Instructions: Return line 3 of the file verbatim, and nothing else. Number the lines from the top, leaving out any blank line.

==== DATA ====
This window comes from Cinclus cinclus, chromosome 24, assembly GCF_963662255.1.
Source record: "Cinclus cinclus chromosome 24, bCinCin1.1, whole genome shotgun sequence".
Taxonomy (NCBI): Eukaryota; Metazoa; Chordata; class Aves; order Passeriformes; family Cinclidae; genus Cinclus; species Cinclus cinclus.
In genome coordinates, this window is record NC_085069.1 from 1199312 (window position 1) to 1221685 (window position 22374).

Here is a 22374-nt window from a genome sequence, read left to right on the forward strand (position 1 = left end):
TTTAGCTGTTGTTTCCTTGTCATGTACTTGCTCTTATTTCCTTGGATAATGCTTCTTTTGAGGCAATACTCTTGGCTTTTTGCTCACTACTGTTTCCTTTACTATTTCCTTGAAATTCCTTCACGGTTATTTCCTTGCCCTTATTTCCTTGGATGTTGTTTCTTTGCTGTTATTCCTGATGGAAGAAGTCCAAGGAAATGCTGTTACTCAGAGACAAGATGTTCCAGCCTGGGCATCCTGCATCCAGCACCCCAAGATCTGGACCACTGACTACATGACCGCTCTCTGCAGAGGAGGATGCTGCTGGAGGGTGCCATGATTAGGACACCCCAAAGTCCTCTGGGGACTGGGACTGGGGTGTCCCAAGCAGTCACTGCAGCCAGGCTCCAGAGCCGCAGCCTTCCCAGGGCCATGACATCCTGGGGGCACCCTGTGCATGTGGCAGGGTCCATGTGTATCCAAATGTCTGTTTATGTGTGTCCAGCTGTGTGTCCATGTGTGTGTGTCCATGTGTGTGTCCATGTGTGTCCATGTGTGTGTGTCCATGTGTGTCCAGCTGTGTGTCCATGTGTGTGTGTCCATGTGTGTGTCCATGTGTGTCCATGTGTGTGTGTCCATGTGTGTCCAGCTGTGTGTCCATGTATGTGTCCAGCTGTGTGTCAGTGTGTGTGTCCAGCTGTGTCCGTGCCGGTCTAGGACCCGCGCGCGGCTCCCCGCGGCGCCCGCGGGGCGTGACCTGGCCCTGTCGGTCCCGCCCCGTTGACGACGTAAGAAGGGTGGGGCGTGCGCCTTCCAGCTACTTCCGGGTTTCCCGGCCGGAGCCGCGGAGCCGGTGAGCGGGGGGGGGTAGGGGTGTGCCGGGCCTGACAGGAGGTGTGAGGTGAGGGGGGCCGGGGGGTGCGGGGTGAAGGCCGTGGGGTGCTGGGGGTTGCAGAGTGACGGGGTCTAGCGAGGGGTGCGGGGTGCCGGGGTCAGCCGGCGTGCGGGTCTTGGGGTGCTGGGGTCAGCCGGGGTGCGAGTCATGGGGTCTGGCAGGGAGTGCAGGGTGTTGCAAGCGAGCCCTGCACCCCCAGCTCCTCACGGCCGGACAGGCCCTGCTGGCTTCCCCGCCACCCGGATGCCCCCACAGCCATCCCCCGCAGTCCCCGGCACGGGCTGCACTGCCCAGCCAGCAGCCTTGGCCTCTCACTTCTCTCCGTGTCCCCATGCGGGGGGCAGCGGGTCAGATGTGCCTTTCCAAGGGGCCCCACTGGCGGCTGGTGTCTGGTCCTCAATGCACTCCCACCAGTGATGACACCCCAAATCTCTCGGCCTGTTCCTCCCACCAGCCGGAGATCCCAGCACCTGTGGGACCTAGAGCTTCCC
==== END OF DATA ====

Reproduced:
Taxonomy (NCBI): Eukaryota; Metazoa; Chordata; class Aves; order Passeriformes; family Cinclidae; genus Cinclus; species Cinclus cinclus.